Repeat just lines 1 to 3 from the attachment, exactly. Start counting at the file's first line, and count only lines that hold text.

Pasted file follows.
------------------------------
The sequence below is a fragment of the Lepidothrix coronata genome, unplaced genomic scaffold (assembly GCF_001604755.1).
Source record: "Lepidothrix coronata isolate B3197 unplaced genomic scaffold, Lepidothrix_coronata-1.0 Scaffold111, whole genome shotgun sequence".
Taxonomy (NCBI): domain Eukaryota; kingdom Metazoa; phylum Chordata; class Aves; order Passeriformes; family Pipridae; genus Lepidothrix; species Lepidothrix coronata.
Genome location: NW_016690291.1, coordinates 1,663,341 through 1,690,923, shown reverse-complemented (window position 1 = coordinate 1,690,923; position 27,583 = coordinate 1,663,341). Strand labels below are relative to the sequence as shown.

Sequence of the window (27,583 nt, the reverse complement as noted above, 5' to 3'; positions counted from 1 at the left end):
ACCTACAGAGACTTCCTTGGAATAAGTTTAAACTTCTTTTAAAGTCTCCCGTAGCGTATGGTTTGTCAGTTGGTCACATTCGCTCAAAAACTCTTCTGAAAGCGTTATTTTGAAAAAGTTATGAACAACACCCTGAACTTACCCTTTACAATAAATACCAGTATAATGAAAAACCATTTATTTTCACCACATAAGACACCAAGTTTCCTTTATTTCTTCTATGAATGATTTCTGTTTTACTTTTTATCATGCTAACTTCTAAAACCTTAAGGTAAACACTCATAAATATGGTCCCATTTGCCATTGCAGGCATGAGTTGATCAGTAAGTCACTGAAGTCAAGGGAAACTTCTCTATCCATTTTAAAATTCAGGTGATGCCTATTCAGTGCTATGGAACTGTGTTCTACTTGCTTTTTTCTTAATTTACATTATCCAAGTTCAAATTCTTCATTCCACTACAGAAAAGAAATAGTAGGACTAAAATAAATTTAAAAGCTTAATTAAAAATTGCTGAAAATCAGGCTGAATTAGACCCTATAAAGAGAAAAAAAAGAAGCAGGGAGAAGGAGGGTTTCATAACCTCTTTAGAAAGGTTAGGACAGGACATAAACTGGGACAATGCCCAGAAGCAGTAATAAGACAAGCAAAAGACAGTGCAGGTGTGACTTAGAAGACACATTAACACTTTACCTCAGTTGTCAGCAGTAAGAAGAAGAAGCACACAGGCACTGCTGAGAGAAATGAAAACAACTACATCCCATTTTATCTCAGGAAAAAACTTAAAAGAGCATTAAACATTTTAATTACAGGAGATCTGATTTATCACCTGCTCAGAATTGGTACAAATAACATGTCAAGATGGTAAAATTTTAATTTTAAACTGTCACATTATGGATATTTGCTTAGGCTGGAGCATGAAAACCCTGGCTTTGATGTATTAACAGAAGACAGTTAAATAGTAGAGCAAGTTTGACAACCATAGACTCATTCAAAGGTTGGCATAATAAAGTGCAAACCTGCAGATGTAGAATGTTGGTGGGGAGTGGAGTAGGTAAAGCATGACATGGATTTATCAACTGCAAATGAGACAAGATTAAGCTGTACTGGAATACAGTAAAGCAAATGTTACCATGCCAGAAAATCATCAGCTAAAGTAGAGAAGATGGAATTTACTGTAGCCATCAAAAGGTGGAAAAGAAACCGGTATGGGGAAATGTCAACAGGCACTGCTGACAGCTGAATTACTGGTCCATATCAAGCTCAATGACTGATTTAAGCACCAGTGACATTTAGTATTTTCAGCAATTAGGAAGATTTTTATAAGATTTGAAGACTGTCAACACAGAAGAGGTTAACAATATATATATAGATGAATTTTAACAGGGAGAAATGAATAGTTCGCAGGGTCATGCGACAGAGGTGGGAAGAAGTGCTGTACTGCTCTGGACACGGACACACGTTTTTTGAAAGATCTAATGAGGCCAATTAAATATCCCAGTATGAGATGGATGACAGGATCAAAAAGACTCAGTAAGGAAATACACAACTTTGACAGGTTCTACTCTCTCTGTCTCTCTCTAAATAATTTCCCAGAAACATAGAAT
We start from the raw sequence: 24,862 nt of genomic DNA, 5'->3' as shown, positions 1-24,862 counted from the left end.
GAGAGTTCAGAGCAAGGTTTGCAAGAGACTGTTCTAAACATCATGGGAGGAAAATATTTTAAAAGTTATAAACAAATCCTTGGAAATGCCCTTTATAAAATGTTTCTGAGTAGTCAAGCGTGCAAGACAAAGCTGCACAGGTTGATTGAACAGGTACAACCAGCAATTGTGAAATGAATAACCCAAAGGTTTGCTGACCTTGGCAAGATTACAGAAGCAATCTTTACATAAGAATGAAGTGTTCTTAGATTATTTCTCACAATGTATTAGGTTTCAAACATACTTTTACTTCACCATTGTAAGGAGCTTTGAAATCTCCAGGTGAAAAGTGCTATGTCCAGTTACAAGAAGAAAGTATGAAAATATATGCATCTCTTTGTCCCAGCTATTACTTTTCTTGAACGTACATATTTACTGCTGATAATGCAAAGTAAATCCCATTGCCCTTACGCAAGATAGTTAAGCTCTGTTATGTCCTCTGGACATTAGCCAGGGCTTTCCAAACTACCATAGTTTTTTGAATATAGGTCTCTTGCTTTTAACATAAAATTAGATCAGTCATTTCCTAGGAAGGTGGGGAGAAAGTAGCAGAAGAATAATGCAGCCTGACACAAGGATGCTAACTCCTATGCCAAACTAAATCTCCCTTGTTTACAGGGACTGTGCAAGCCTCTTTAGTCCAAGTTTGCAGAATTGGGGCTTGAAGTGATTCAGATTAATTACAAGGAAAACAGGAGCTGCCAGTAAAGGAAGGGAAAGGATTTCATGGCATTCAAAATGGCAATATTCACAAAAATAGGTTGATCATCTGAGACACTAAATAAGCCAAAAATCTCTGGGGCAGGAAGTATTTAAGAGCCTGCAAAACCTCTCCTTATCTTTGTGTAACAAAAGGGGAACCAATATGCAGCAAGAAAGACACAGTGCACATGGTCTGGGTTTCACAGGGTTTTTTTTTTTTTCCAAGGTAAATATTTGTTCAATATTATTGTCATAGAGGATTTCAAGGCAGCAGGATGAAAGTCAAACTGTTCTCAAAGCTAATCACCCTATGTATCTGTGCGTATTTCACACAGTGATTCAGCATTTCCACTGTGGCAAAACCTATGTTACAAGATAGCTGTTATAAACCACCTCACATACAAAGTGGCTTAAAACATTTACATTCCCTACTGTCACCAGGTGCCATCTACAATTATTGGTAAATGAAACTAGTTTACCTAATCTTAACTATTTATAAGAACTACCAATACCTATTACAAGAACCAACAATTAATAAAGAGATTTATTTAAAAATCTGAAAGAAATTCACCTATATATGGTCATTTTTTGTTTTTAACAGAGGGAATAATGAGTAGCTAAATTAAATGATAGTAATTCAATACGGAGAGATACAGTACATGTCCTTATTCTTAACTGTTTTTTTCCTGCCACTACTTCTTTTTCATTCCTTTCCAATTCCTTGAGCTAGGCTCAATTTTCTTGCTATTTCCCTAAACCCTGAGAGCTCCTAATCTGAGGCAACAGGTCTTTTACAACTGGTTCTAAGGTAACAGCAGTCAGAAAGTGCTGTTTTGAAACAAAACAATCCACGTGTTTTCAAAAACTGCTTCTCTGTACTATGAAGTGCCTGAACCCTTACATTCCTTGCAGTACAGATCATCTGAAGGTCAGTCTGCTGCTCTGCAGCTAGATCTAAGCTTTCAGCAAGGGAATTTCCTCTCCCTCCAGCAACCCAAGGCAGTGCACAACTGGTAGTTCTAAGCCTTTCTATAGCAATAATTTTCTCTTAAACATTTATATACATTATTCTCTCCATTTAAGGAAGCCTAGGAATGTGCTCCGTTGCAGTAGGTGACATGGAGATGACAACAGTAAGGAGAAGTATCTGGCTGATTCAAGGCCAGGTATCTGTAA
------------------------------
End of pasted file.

The sequence below is a fragment of the Lepidothrix coronata genome, unplaced genomic scaffold (assembly GCF_001604755.1).
Source record: "Lepidothrix coronata isolate B3197 unplaced genomic scaffold, Lepidothrix_coronata-1.0 Scaffold111, whole genome shotgun sequence".
Taxonomy (NCBI): domain Eukaryota; kingdom Metazoa; phylum Chordata; class Aves; order Passeriformes; family Pipridae; genus Lepidothrix; species Lepidothrix coronata.